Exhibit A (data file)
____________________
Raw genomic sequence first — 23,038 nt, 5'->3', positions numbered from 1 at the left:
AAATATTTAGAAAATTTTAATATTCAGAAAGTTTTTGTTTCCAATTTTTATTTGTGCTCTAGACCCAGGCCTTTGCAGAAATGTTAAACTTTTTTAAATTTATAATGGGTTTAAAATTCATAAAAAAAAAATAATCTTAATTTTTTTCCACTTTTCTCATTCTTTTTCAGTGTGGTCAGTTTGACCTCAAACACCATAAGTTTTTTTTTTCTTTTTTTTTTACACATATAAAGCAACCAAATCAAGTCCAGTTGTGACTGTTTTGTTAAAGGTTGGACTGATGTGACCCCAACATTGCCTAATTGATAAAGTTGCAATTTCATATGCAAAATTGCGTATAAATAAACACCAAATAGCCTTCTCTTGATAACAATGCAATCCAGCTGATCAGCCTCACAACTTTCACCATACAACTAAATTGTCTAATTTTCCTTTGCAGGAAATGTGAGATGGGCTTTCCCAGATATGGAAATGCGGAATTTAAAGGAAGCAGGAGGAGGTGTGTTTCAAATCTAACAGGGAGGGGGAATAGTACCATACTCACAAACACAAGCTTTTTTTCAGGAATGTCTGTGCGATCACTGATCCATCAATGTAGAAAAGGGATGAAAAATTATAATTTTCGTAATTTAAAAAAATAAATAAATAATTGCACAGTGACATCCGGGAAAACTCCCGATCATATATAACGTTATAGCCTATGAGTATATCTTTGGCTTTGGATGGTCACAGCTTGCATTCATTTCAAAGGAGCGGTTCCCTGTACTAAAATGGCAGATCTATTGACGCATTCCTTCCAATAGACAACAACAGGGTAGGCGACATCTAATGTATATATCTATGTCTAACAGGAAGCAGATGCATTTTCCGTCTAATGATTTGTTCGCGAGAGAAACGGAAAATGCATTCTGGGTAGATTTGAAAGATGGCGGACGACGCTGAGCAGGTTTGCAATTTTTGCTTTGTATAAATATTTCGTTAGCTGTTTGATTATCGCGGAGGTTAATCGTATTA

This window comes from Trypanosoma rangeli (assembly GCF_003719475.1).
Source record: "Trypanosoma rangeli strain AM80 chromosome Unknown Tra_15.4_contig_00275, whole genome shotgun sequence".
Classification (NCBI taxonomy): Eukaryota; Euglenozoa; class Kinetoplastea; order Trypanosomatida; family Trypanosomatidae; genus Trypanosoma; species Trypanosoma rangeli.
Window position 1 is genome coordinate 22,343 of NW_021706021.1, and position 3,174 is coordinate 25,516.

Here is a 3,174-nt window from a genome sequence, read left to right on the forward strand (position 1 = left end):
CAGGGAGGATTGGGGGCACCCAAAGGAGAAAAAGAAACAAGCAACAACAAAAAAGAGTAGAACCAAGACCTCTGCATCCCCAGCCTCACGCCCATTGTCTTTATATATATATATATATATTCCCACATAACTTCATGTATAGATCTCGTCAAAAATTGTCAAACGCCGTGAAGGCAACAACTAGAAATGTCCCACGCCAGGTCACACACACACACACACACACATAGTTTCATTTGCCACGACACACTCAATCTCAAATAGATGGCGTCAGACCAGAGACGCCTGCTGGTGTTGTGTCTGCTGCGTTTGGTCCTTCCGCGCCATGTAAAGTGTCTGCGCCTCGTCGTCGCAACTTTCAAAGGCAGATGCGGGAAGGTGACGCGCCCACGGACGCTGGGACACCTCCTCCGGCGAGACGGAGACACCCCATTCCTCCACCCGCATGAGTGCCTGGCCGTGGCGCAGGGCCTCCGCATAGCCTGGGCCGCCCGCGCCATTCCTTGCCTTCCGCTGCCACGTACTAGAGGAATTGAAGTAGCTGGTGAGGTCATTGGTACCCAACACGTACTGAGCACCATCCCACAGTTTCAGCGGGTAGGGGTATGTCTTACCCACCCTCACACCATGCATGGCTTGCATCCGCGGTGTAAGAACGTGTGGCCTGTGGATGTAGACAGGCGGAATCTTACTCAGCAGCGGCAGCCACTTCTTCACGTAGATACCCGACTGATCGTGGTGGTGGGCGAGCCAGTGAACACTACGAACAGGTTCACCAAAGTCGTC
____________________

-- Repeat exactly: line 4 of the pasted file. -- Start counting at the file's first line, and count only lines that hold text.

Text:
Source record: "Trypanosoma rangeli strain AM80 chromosome Unknown Tra_15.4_contig_00275, whole genome shotgun sequence".